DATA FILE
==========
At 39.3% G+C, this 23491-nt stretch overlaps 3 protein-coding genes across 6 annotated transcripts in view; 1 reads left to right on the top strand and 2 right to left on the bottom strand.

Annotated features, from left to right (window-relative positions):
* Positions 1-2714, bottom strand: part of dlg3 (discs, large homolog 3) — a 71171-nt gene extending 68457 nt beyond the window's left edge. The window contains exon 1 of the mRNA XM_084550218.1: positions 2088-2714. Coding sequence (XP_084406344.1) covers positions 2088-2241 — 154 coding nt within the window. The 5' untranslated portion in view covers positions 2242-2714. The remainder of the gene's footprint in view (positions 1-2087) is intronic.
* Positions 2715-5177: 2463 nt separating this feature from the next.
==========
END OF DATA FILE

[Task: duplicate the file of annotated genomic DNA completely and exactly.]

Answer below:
At 39.3% G+C, this 23491-nt stretch overlaps 3 protein-coding genes across 6 annotated transcripts in view; 1 reads left to right on the top strand and 2 right to left on the bottom strand.

Annotated features, from left to right (window-relative positions):
* Positions 1-2714, bottom strand: part of dlg3 (discs, large homolog 3) — a 71171-nt gene extending 68457 nt beyond the window's left edge. The window contains exon 1 of the mRNA XM_084550218.1: positions 2088-2714. Coding sequence (XP_084406344.1) covers positions 2088-2241 — 154 coding nt within the window. The 5' untranslated portion in view covers positions 2242-2714. The remainder of the gene's footprint in view (positions 1-2087) is intronic.
* Positions 2715-5177: 2463 nt separating this feature from the next.